What Books Make the Best Escapes?

Alison Morris -- February 10th, 2009

This week has gotten off to a truly sad start, as I received some terrible news from some friends of mine today. In thinking about what I could do for them to help them through this difficult time it struck me that some "escapist reading" might be one of the few truly helpful things I could give them right now (apart from intangible things like love and support, of course). Maybe a few books they might be able to lose themselves in for a few minutes or (in the best of cases) hours at a time. I’d like to get your recommendations for this gift, but first, here’s a recommendation of mine.

At the risk of over-sharing I’ll just say that I lost one of my dearest and closest friends almost six years ago after he lost his long-standing battle with depression. It goes without saying that his loss was devastating to me. In the first few months after his suicide I searched for comfort, understanding, and escape in the pages of books, hoping that something might speak to me and say whatever it was I most needed to hear. I found, though, that I didn’t have the attention span for anything lengthy. The longest book I could make it through in its entirety was the very short Darkness Visible by William Styron, which did more for my understanding of depression than anything I’d read before or have read since. Apart from that one, though? Books — fiction or non-fiction (and I tried LOTS) — weren’t really helping. It was poems that did the trick.

A few months before my world unravelled I’d picked up the British edition of a poetry anthology from our galley pile at the store. The collection was about to be reissued here and, though, it had one of the WORST titles I’d seen in ages, I dipped into its pages and really enjoyed what I read there. Staying Alive: Real Poems for Unreal Times edited by Neil Astley is a collection of poems on almost every imaginable subject that’s related to the topics of life and death. It’s a brilliant mix of older poems and more contemporary pieces, but what I love most about it is that almost all of the poems are highly readable. Their topics they cover are often deep but the poems themselves aren’t written in the types of puzzling styles that stump people who haven’t been raised to love the stuff.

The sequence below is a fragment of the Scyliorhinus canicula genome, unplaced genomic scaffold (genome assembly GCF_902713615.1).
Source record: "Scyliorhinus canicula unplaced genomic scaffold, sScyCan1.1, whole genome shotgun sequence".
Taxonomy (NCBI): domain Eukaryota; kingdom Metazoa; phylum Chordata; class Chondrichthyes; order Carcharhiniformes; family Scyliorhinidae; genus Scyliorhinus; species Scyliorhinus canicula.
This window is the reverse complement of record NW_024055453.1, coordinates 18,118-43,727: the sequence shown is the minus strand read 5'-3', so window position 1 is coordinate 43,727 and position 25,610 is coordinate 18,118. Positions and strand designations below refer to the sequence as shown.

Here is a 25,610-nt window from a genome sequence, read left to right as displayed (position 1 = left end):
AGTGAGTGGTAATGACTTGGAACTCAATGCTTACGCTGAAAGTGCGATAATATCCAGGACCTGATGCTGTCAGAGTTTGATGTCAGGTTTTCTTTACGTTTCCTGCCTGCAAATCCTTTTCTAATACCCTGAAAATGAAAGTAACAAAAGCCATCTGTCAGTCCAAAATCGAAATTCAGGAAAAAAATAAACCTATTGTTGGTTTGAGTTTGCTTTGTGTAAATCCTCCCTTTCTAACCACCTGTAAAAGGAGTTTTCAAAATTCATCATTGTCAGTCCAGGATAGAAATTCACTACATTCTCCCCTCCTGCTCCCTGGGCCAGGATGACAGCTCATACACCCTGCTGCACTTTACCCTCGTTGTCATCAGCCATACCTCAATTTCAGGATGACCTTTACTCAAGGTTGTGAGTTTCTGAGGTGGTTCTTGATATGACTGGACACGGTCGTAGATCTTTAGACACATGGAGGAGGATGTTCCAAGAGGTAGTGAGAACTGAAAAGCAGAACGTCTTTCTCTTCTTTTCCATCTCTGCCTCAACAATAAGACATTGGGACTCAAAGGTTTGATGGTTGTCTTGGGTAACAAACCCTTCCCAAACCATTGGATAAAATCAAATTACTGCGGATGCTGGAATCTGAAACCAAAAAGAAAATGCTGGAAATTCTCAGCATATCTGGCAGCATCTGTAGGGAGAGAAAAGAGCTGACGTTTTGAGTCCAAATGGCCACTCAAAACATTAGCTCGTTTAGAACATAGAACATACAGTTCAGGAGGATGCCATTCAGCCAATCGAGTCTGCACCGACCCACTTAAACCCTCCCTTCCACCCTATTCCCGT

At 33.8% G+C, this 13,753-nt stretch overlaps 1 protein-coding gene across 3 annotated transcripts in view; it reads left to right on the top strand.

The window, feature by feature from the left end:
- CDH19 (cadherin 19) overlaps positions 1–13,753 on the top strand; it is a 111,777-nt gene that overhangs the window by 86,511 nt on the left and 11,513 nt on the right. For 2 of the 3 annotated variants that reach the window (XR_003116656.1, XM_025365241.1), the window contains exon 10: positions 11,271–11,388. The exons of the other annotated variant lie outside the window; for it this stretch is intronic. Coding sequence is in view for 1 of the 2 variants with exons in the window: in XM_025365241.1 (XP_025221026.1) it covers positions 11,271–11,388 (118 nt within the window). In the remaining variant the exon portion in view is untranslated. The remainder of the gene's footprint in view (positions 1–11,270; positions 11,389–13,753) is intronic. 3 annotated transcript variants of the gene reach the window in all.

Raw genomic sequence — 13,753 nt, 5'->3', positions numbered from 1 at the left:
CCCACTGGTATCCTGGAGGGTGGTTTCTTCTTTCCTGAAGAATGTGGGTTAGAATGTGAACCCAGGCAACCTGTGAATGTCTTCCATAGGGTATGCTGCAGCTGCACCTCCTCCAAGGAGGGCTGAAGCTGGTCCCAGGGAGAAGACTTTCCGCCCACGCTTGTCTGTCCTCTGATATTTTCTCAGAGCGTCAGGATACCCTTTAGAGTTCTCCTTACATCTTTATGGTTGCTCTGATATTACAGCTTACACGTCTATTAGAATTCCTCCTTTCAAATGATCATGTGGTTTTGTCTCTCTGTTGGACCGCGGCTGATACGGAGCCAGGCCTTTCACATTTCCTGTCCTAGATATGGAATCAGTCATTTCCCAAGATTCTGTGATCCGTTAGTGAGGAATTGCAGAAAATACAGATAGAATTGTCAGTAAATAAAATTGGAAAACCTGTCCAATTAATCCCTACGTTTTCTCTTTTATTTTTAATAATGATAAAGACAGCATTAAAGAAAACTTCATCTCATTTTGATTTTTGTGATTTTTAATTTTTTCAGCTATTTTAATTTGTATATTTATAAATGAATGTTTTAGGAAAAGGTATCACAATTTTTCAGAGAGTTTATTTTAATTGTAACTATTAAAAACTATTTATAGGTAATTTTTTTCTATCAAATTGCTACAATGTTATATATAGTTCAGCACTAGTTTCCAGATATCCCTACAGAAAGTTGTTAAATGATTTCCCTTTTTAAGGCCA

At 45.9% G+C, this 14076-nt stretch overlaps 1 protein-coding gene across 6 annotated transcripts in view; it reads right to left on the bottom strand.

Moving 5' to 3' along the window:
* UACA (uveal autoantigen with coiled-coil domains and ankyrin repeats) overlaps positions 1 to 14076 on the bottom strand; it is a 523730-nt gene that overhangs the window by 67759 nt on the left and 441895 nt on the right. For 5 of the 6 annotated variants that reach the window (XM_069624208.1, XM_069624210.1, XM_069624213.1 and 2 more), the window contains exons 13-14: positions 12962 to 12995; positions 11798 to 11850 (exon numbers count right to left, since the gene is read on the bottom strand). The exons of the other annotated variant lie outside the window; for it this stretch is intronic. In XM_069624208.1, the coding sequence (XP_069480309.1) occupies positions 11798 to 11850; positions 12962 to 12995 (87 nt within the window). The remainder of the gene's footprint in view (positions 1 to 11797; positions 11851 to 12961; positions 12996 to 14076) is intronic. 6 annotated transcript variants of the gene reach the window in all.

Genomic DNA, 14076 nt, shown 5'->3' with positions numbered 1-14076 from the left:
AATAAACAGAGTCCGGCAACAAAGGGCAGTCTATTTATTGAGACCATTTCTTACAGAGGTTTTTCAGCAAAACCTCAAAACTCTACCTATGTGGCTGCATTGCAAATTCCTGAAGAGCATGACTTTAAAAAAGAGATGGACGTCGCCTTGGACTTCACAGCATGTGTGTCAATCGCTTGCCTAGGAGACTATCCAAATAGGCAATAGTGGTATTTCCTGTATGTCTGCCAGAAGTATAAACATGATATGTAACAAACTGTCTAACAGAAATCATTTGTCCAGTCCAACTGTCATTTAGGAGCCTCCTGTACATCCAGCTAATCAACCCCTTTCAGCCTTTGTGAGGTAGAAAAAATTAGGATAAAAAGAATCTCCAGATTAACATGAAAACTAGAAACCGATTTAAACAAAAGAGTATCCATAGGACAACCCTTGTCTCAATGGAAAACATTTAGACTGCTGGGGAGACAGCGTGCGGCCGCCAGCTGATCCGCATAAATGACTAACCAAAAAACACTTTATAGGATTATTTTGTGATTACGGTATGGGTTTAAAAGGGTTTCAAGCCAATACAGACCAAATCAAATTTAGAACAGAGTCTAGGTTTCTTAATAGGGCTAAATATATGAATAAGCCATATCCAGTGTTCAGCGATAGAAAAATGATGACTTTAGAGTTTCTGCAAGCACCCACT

In any case, after losing my friend and finding my brain too addled for lengthier things, I began reading lots of poetry, and this was the book I began to explore in depth for the first time, as I read poem after poem after poem. My friend had been a poet, so it seemed right to be immersing myself in his world at such length. It felt like maybe reading poetry was what I was "supposed" to be doing in some odd way. That feeling was fully confirmed for me when I finally read the last poem in the book and found in it all the things that I’d most needed to know, hear, think, be reassured about when it came to accepting my friend’s loss.

It’s this poem that I now share with anyone who’s lost a loved one, because to my mind there’s nothing better. I can recite it from memory because it’s permanently etched on my heart. Its words are the ones I repeat to myself whenever I think of my friend or the other people whose lives touched mine before they went… elsewhere. And now, I’m sharing it with you.

Late Fragment by Raymond Carver

And did you get what
you wanted from this life, even so?
I did.
And what did you want?
To call myself beloved, to feel myself
beloved on the earth.

With that heady introduction I say that, for me, poetry is great escape reading — and this book of poetry in particular. Now I ask you: what reading (either type of reading or specific books) do you think makes for a great escape from, well… life in general? (Bonus points if your recommendation is also a good escape from the subject of death, specifically.) Please share knowing that you’re lending a hand both to me and to some friends in need, for which we all thank you.

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